The federal government legalized non-medical cannabis on October 17, 2018.
As of October 17, 2019, federal cannabis regulations allow commercial production and sale of edible cannabis, cannabis extracts, and cannabis topicals. Licensed producers must provide the federal government with 60 days’ notice prior to making a new cannabis product available for sale. Consequently, consumers can expect the new classes of products to appear gradually in legal stores beginning in late-December 2019.
In B.C., responsibility for non-medical cannabis is shared among several areas of government including:
Cannabis Legalization and Regulation Secretariat
The Cannabis Legalization and Regulation Secretariat led the development of the provincial non-medical cannabis framework and is the central coordinating body for non-medical cannabis policy across the provincial government. The Secretariat can be contacted at: email@example.com.
Liquor and Cannabis Regulation Branch
The Liquor and Cannabis Regulation Branch (LCRB) is responsible for licensing non-medical cannabis private stores and monitoring the non-medical cannabis retail sector. Visit LCRB’s non-medical cannabis retail licence page for information about locations of licensed stores and how to become a non-medical cannabis retailer in B.C.
Liquor Distribution Branch/BC Cannabis Stores
The Liquor Distribution Branch is B.C.’s wholesale distributor of non-medical cannabis and runs BC Cannabis Stores. Visit the BC Cannabis Stores page for further information.
Community Safety Unit
The Community Safety Unit (CSU) is responsible for compliance and enforcement with respect to sales by unlicensed retailers under the Cannabis Control and Licensing Act. Visit the CSU’s website for more information about CSU activities.
The main pieces of legislation related to non-medical cannabis in British Columbia are:
Cannabis Control and Licensing Act (CCLA)
The Cannabis Control and Licensing Act is guided by the Province’s priorities of protecting children and youth, promoting health and safety, keeping the criminal element out of cannabis, keeping B.C. roads safe, and supporting economic development.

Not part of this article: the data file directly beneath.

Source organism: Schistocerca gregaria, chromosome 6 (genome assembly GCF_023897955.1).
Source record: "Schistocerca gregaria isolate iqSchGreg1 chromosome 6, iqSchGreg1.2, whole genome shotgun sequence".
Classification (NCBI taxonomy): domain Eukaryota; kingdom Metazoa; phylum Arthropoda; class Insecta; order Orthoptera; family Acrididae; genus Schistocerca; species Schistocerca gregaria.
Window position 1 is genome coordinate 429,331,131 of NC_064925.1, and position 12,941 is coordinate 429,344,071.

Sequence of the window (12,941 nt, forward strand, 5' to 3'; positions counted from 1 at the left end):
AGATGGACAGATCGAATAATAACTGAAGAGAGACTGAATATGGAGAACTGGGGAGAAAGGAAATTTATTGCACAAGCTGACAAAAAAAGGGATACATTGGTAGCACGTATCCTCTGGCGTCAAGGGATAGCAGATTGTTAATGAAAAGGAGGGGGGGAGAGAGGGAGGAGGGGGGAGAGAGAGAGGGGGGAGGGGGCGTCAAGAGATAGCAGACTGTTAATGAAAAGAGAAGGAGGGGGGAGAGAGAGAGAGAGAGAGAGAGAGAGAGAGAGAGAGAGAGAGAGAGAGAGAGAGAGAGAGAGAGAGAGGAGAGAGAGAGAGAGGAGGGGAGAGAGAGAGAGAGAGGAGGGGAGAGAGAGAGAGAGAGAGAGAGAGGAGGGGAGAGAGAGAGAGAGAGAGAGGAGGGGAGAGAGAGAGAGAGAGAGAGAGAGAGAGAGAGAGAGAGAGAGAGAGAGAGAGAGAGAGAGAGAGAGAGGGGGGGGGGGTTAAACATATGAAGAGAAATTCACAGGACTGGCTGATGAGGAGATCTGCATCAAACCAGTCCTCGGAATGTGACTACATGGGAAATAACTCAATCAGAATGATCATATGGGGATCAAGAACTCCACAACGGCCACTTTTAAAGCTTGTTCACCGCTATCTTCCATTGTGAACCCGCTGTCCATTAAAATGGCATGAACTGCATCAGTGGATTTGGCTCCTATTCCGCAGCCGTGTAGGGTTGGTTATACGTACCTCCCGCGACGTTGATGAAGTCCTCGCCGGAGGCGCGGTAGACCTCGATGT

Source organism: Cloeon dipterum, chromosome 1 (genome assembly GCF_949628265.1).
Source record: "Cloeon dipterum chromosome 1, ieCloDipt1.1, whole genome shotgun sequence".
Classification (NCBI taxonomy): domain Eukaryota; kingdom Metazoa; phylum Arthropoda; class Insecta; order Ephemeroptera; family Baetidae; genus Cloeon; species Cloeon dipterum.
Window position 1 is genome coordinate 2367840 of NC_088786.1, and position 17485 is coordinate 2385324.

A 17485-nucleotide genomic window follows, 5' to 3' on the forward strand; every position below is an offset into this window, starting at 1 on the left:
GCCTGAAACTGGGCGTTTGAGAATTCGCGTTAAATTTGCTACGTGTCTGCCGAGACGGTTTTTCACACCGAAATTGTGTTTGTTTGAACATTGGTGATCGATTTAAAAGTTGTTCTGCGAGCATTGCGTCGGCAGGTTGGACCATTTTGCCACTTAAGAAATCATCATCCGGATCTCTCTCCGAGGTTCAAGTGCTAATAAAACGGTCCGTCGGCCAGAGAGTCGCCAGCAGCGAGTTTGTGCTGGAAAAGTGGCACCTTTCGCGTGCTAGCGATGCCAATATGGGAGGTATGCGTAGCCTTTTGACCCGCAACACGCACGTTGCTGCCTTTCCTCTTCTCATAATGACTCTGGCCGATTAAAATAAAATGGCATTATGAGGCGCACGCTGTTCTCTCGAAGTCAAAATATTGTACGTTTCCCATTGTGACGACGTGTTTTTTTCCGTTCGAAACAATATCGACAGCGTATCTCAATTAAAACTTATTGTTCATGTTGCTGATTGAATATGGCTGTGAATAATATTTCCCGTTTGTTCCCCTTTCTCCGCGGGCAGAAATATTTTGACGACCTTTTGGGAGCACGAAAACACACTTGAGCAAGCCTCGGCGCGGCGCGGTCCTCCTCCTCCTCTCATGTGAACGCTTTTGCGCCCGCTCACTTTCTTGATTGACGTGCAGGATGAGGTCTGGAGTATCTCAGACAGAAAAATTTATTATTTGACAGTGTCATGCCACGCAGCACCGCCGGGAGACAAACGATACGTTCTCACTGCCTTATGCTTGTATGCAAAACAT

- Sets 19 as the provincial minimum age to purchase sell or consume cannabis
- Allows adults to possess up to 30 grams of cannabis in a public place
- Prohibits cannabis smoking and vaping everywhere tobacco smoking and vaping are prohibited, as well as at playgrounds, sports fields, skate parks, and other places where children commonly gather
- Prohibits the use of cannabis on school properties and in vehicles
- Authorizes adults to grow up to four cannabis plants per household, but the plants must not be visible from public spaces off the property, and home cultivation is banned in homes used as day-cares
- Establishes a cannabis retail licensing regime similar to the current licensing regime for liquor
- Provides enforcement authority to deal with illegal sales
- Creates a number of provincial cannabis offences which may result in a fine ranging from $2,000 to $100,000, imprisonment of three to 12 months, or both
- Where necessary, provides exemptions for individuals federally authorized to purchase, possess and consume medical cannabis
Cannabis Distribution Act (CDA)
The Cannabis Distribution Act establishes:
- A public wholesale distribution monopoly
- Public (government-run) retail sales, both in stores and online
The Liquor Distribution Branch is the wholesale distributor of non-medical cannabis in B.C. and runs BC Cannabis Stores.
Motor Vehicle Act amendments
B.C. made changes to the Motor Vehicle Act to provide police with more tools to address and deter drug-affected driving. New drivers in the Province’s Graduated Licensing Program now have a zero-tolerance restriction for the presence of drugs, such as THC and cocaine, in their body. The Administrative Driving Prohibition (ADP) was expanded on July 15, 2019, to include drug affected driving. Please see the Driving prohibitions expand with cannabis legalization factsheet, to learn more about the 90-day administrative driving prohibition for any drug-affected driver, or driver with a blood drug concentration equal to or exceeding the legal limits under the Motor Vehicle Act.